For years, questions were asked about Scotland's EU status if a Yes vote transpired. The European Commission repeatedly refused to answer the 'accession versus succession' issue, not wanting to deal in 'what if' situations or influence anyone's democratic decision. So succession was always a possibility because everything is technically a possible if there is no definite confirmation of its impossibility. Confirmation or not, there were still warnings about the hurdles and potential EU-related costs accompanying Scotland's separation from the UK.
For the nations of Europe, the legacy of appeasing Russian behaviour makes a vigorous response to the current crisis absolutely vital. While there may be economic risk inherent in imposing sweeping sanctions, a broad package of 'level three' measures, targeting vulnerable sectors of the Russian economy, is essential.
The name raised a few eyebrows in Brussels when he was announced as the nominee for the UK's spot in the European Commission. Lord Jonathan Hill of Oareford, the leader of the House of Lords, is little known abroad and his appointment is far from guaranteed as he will be subjected to a careful vetting process over the coming months.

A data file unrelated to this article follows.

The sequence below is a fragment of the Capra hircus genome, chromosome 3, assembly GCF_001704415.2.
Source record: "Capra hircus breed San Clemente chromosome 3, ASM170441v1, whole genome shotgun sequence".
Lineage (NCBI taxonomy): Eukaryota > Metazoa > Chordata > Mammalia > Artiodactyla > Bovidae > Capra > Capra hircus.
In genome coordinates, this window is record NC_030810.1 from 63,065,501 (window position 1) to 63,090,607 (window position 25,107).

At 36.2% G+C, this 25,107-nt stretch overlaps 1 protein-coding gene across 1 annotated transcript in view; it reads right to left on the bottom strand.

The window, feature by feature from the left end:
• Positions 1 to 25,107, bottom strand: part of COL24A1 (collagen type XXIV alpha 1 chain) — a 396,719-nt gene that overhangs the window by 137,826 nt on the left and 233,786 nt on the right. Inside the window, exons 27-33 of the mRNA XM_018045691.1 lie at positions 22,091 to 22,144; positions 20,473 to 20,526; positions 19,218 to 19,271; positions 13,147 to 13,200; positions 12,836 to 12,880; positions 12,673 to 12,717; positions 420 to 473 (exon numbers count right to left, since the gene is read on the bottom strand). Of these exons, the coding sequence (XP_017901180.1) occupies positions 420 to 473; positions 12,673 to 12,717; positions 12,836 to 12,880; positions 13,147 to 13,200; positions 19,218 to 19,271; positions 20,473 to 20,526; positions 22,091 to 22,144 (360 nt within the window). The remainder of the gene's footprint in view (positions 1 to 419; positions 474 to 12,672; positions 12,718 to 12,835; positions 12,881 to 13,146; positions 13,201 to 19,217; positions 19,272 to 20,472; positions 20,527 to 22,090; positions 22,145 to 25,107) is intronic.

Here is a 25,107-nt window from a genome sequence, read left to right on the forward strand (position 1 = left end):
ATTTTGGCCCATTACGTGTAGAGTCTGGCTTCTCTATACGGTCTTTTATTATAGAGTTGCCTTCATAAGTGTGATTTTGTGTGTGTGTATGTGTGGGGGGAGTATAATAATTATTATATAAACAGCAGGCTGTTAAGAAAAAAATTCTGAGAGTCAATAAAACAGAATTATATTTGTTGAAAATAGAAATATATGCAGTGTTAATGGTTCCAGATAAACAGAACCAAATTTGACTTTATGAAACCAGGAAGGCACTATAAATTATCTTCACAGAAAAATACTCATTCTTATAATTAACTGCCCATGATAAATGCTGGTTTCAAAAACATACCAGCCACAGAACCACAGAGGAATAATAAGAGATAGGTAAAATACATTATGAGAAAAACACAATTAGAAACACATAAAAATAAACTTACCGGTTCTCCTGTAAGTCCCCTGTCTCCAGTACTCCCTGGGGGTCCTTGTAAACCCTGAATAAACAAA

It is entirely true that many would have welcomed a big political figure such as William Hague to lead for Britain in Brussels but the Prime Minister decided on a different approach - one with an outstanding precedent. Lord Hill may be unknown but so was Lord Cockfield, possibly one of the most effective British Commissioners.